during June. The WAGE & SALARY COMPONENT rose 0.5% in July (2.5% y/y). PERSONAL CONSUMPTION which
represents approximately 70% of economic activity rose 0.3% in July, by 0.2% in June and by 4.2% y/y. PERSONAL SAVINGS
(Disposable Personal Income Less Outlays) rose at an annualized rate of 3.5% during July, by 3.6% during June and as compared
to 5.1% one year ago. The PCE CHAIN PRICE INDEX one of the Fed’s favorite measures of inflation rose 0.1% in July (1.4%
y/y), while the core PCE Chain Price Index rose 0.1% during July and by 1.4% y/y.
Wednesday, August 30th
SECOND QUARTER GROSS DOMESTIC PRODUCT, as reported by the Commerce Department, a tally of the output of all
goods and services in the United States, rose at a revised annualized rate of 3.0% up from an initially reported 2.6%, up from 1.2%
during the first quarter and as compared to 2.2% y/y. FINAL SALES rose at a revised annualized pace of 3.0%, up from an initially
reported 2.6%, up from 2.7% during Q1 and as compared to 2.3% over the past twelve months. GOVERNMENT SPENDING fell
at a revised annualized rate of 0.3%, a sharp drop from the increase of 0.7% that was initially reported, but up from a decline of 0.6%
during Q1 and versus -0.1% y/y. Meanwhile, the INVENTORY EFFECT added 0.0% to Q2 GDP, unchanged from the initial
report, up from a 1.5% drawdown recorded during Q1 and versus -0.1% y /y. PERSONAL CONSUMPTION rose at a revised 3.3%
during Q2, this as compared to an initial reading of 2.8%, up from 1.9% during Q1 and versus a growth rate of 2.7% y/y. BUSINESS
FIXED INVESTMENT, a key contributor to recent economic growth, rose at a revised annualized pace of 6.95, up from an initial
5.2%, but down from an annualized 7.1% rate of growth recorded during Q1 and versus 4.4% y/y. The impact from FOREIGN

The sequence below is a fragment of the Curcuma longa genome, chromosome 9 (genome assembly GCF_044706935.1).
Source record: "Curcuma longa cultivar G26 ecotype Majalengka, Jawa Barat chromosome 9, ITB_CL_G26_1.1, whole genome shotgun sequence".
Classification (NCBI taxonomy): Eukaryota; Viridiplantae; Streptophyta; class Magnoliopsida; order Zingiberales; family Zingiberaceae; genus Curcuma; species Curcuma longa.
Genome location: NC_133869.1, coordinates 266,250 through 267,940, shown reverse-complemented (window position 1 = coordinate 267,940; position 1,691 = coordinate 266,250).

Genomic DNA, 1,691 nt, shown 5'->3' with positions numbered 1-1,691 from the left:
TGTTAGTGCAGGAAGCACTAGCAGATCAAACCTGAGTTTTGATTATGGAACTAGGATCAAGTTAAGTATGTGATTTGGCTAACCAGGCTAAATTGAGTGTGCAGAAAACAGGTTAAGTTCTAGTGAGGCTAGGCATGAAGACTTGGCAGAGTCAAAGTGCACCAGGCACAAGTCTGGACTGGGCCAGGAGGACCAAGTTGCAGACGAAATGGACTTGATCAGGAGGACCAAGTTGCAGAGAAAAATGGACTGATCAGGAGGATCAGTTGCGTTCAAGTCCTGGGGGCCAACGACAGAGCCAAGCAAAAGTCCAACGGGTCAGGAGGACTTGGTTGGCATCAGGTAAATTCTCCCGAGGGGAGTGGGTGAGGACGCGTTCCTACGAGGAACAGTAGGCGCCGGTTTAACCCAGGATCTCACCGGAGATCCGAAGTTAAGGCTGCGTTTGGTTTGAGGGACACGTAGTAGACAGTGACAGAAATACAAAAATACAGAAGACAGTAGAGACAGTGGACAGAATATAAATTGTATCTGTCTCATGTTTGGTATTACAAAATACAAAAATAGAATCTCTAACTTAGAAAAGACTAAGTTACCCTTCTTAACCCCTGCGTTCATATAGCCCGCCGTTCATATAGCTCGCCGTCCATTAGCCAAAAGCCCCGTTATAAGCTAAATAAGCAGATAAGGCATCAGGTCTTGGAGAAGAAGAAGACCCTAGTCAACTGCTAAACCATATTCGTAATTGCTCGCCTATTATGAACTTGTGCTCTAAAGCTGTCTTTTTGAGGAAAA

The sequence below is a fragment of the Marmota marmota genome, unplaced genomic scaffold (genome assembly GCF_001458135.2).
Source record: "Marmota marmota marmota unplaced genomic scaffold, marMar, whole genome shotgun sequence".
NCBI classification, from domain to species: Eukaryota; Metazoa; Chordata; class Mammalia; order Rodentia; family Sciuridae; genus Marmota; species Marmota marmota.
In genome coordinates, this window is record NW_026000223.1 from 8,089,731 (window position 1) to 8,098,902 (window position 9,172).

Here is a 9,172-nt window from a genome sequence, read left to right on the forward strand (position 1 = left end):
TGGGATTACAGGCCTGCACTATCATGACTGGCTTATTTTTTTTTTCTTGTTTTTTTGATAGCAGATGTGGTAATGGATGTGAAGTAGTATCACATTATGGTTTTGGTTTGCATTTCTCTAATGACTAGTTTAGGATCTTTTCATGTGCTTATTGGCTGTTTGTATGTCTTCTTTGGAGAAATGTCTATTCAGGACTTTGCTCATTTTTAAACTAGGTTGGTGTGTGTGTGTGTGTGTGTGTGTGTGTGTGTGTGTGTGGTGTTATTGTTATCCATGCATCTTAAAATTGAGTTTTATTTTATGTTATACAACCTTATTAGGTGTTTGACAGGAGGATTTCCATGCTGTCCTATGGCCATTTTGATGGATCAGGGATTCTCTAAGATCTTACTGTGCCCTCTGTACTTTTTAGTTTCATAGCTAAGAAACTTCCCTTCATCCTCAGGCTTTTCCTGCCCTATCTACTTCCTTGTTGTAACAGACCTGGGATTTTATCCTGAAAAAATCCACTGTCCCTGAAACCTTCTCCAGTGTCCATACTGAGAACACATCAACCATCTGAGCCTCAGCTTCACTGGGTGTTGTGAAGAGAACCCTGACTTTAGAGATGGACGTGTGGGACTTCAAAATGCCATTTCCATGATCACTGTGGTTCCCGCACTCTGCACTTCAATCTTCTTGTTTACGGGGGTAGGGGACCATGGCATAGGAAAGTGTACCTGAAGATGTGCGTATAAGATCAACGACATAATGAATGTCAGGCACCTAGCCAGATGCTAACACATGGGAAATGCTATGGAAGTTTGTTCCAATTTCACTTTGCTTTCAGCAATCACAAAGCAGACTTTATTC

TRADE added an unrevised 0.2% to Q2 GDP, unchanged from Q1 and better than the loss of 0.1% y /y. RESIDENTIAL
INVESTMENT fell at a revised annualized rate of 6.5%, an improved from the 6.8% decline that was initially reported, a sharp
decline from the 11.1% increase recorded during Q1 and as compared to a 1.5% increase over the past twelve months. Finally, during
Q2 the PCE Chained GDP Price Index rose an annualized rate of 1.0%, unrevised from the initial report, down from 2.0% during
the first quarter and as compared to 1.6% y/y.
Tuesday, August 29th
The CONFERENCE BOARD’S CONSUMER CONFIDENCE INDEX rose to 122.9 during August (20.7% y/y) as compared to
120.0 in July. The present situation index rose to 151.2 in August from 145.4 in July and by 20.7% y/y while the expectations
component edged up to 104.0 during August from 103.0 in July and by 20.8% y/y. Those surveyed saying that jobs are “hard to
get” improved to 17.3% of respondents during August from 18.3% during July while those claiming that jobs are “plentiful” rose
to 35.4% of respondents during August versus 33.2% in July.
Friday, August 25th
ORDERS FOR DURABLE GOODS (those expected to last at least three years) fell 6.8% during July, this after rising 6.4%
during June. Smoothing out the m/m volatility, over the past year Orders for Durable Goods have risen 5.0%. Transportation
Orders fell 19.0% (4.6% y/y) while Orders for NonDefense Capital Goods, Excluding Aircraft rose 0.4% (3.3% y/y) in July.
Orders for nondefense capital goods fell 20.2% during July (6.4% y/y).
Thursday, August 24th
SALES OF EXISTING HOMES fell 70,000 during the month of July to 5.440 million from 5.510 million one month prior.
Over the past year Sales of Existing Homes have risen 2.1%. During calendar year 2016 there were 5.452 million sales of existing
homes, the highest level since 2006. According to Haver Analytics “the number of homes on the market was down 1.0% (-9.0% y/y)
to 1.920 million. There was a 4.2 months’ supply of those homes available for sale, up from a recent low of 3.5 months in January,
but down from 4.8 months a year ago.” The median existing-home sales price fell 1.90% (6.2% y/y) or $5,000 to $258,300 in July
from $263,300 during June.
Wednesday, August 23rd
The Commerce Department reported that SALES OF NEW HOMES fell 59,000 to 571,000 during July from 630,000 during
June (-8.90 y/y). Sales of New Homes have fallen by 55.36% from the peak in July 2005 of 1,279,000 units. According to Haver
Analytics, “the month’s supply for sale at the current sales rate was 5.8, up from June’s 5.2 months, and the highest since September
2015, when it was also 5.8 months. The median number of months a new home was on the market was unchanged from June at 2.9
and the lowest since the same amount in December 2015.” The median price of a new home edged up $2,100 or 0.99% during July